It’s an interesting reflection of the times. With Facebook, our need to be validated moved online. We learned to live online, in real time, and sought likes to validate our lives — who we met and loved, what we ate and where, what we did and how we felt. The living of life, per se, was subsumed by its performative aspect. With CV curation, parents are handing to the universities the sole instrument for validating their children’s lives — if the university doesn’t ‘like’ it, the activity may well not be.
Take travel. Families used to vacation together because they were, well, family. But for many parents now, travel — particularly abroad — is the means to an end; the production of well-rounded, cultured global citizens.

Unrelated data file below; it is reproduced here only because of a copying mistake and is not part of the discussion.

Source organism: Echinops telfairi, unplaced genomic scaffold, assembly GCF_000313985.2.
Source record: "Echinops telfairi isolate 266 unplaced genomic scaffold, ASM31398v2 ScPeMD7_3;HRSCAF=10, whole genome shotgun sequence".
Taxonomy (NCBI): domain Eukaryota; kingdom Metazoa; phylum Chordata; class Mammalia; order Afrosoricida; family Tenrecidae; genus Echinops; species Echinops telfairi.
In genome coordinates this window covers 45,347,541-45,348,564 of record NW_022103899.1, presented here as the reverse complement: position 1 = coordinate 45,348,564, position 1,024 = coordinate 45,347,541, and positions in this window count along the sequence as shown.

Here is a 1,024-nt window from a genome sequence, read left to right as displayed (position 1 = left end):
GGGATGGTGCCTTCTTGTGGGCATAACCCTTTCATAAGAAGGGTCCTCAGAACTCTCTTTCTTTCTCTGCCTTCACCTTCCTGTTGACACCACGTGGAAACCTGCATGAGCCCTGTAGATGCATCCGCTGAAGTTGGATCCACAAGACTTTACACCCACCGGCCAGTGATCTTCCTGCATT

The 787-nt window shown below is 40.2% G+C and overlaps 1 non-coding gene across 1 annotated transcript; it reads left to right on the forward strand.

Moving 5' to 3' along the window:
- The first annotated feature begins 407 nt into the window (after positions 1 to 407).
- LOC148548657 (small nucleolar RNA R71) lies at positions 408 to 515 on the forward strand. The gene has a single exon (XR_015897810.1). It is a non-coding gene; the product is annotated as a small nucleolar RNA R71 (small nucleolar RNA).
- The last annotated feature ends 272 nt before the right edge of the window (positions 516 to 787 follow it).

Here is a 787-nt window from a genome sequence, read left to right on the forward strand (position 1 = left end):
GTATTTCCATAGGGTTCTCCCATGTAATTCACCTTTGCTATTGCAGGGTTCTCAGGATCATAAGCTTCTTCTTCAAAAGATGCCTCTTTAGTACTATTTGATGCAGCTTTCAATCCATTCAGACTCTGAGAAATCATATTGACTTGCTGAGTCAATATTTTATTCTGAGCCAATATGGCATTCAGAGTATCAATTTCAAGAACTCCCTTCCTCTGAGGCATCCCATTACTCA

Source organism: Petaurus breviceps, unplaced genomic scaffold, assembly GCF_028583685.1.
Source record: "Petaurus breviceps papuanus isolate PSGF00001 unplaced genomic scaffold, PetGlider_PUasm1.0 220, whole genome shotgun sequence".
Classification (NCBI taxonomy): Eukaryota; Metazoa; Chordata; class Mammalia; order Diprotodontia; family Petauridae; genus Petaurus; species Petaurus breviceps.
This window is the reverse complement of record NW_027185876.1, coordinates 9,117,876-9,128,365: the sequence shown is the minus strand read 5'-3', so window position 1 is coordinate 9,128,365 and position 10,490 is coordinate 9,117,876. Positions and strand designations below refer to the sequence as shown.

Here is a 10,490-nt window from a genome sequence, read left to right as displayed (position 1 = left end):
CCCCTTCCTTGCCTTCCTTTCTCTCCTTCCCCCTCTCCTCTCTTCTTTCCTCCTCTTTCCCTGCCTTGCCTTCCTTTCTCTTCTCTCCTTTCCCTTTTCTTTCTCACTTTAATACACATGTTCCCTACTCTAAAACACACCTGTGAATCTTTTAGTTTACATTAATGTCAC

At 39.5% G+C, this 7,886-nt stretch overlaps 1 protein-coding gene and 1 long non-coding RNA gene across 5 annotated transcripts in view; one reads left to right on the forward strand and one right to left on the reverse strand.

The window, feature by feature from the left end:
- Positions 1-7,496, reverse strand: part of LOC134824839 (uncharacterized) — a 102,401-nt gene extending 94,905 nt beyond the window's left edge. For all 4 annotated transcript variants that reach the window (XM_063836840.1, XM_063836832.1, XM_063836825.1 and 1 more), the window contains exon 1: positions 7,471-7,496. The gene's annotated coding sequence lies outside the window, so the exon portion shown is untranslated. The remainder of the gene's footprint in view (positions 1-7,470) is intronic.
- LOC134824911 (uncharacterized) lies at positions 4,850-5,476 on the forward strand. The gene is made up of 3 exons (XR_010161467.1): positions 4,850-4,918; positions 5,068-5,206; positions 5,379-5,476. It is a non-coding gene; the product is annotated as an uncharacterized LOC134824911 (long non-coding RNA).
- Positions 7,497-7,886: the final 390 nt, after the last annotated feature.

“My father was a diplomat and he took us everywhere, even against our will, and that opened up the world to us — we learned to accept diversity,” says Bashir Ahmad Khan, who is taking his 16-year-old son to London this summer where they plan to revisit the Turner collection at Tate Britain. “But how can our kids embrace diversity when they live in a country with a growing Shia-Sunni divide? Given the security situation, our kids are gearing up to not live in Pakistan.”
Unlike Khan, Gul Bukhari didn’t intend for her 14-year-old Aitchisonian to go abroad for his undergraduate degree. “Kids get radicalised and confused and are prone to identity crises if they go abroad too young,” she says. “But after the Army Public School attack and the radicalisation of places such as LUMS, we think he’d be safer studying abroad. So we’re sending him to a summer camp in Switzerland this year to get greater exposure to the international community, to learn to live independently, before he goes off for university.”